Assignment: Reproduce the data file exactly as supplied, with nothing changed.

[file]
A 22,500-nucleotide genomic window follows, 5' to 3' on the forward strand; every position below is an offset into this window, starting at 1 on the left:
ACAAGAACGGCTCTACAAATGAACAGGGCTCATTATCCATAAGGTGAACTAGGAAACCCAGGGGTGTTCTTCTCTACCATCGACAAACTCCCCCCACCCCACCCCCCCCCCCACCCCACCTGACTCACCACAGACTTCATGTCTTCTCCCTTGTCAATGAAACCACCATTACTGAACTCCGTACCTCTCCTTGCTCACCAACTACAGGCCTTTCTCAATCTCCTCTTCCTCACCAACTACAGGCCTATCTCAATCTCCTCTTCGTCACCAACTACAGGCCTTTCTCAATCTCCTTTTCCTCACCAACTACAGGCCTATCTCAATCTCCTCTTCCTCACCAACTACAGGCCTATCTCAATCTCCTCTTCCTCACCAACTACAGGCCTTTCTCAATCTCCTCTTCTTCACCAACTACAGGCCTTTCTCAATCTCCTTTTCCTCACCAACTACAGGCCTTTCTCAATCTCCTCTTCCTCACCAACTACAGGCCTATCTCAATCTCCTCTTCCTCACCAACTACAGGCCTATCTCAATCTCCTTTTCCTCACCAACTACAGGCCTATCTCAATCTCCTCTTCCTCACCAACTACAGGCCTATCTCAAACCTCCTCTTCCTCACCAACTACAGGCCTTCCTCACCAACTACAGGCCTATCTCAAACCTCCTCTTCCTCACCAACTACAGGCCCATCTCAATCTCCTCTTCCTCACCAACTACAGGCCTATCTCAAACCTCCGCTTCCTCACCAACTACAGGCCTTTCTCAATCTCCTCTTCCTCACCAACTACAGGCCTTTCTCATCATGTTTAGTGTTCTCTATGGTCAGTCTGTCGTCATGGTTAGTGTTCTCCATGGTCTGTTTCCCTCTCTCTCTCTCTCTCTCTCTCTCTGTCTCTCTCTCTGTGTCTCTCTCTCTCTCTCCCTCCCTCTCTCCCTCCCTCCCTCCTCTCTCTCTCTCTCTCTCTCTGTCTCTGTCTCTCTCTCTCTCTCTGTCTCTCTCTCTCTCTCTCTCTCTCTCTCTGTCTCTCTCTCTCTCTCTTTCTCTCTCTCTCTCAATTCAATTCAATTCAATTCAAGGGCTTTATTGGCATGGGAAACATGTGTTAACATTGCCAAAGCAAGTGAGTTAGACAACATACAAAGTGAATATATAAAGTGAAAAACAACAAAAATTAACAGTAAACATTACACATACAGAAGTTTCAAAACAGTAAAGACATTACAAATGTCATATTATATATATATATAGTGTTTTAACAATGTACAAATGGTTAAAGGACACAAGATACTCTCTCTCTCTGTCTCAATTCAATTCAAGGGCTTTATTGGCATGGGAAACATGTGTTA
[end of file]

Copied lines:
A 22,500-nucleotide genomic window follows, 5' to 3' on the forward strand; every position below is an offset into this window, starting at 1 on the left:
ACAAGAACGGCTCTACAAATGAACAGGGCTCATTATCCATAAGGTGAACTAGGAAACCCAGGGGTGTTCTTCTCTACCATCGACAAACTCCCCCCACCCCACCCCCCCCCCCACCCCACCTGACTCACCACAGACTTCATGTCTTCTCCCTTGTCAATGAAACCACCATTACTGAACTCCGTACCTCTCCTTGCTCACCAACTACAGGCCTTTCTCAATCTCCTCTTCCTCACCAACTACAGGCCTATCTCAATCTCCTCTTCGTCACCAACTACAGGCCTTTCTCAATCTCCTTTTCCTCACCAACTACAGGCCTATCTCAATCTCCTCTTCCTCACCAACTACAGGCCTATCTCAATCTCCTCTTCCTCACCAACTACAGGCCTTTCTCAATCTCCTCTTCTTCACCAACTACAGGCCTTTCTCAATCTCCTTTTCCTCACCAACTACAGGCCTTTCTCAATCTCCTCTTCCTCACCAACTACAGGCCTATCTCAATCTCCTCTTCCTCACCAACTACAGGCCTATCTCAATCTCCTTTTCCTCACCAACTACAGGCCTATCTCAATCTCCTCTTCCTCACCAACTACAGGCCTATCTCAAACCTCCTCTTCCTCACCAACTACAGGCCTTCCTCACCAACTACAGGCCTATCTCAAACCTCCTCTTCCTCACCAACTACAGGCCCATCTCAATCTCCTCTTCCTCACCAACTACAGGCCTATCTCAAACCTCCGCTTCCTCACCAACTACAGGCCTTTCTCAATCTCCTCTTCCTCACCAACTACAGGCCTTTCTCATCATGTTTAGTGTTCTCTATGGTCAGTCTGTCGTCATGGTTAGTGTTCTCCATGGTCTGTTTCCCTCTCTCTCTCTCTCTCTCTCTCTCTGTCTCTCTCTCTGTGTCTCTCTCTCTCTCTCCCTCCCTCTCTCCCTCCCTCCCTCCTCTCTCTCTCTCTCTCTCTCTGTCTCTGTCTCTCTCTCTCTCTCTGTCTCTCTCTCTCTCTCTCTCTCTCTCTCTGTCTCTCTCTCTCTCTCTTTCTCTCTCTCTCTCAATTCAATTCAATTCAATTCAAGGGCTTTATTGGCATGGGAAACATGTGTTAACATTGCCAAAGCAAGTGAGTTAGACAACATACAAAGTGAATATATAAAGTGAAAAACAACAAAAATTAACAGTAAACATTACACATACAGAAGTTTCAAAACAGTAAAGACATTACAAATGTCATATTATATATATATATAGTGTTTTAACAATGTACAAATGGTTAAAGGACACAAGATACTCTCTCTCTCTGTCTCAATTCAATTCAAGGGCTTTATTGGCATGGGAAACATGTGTTA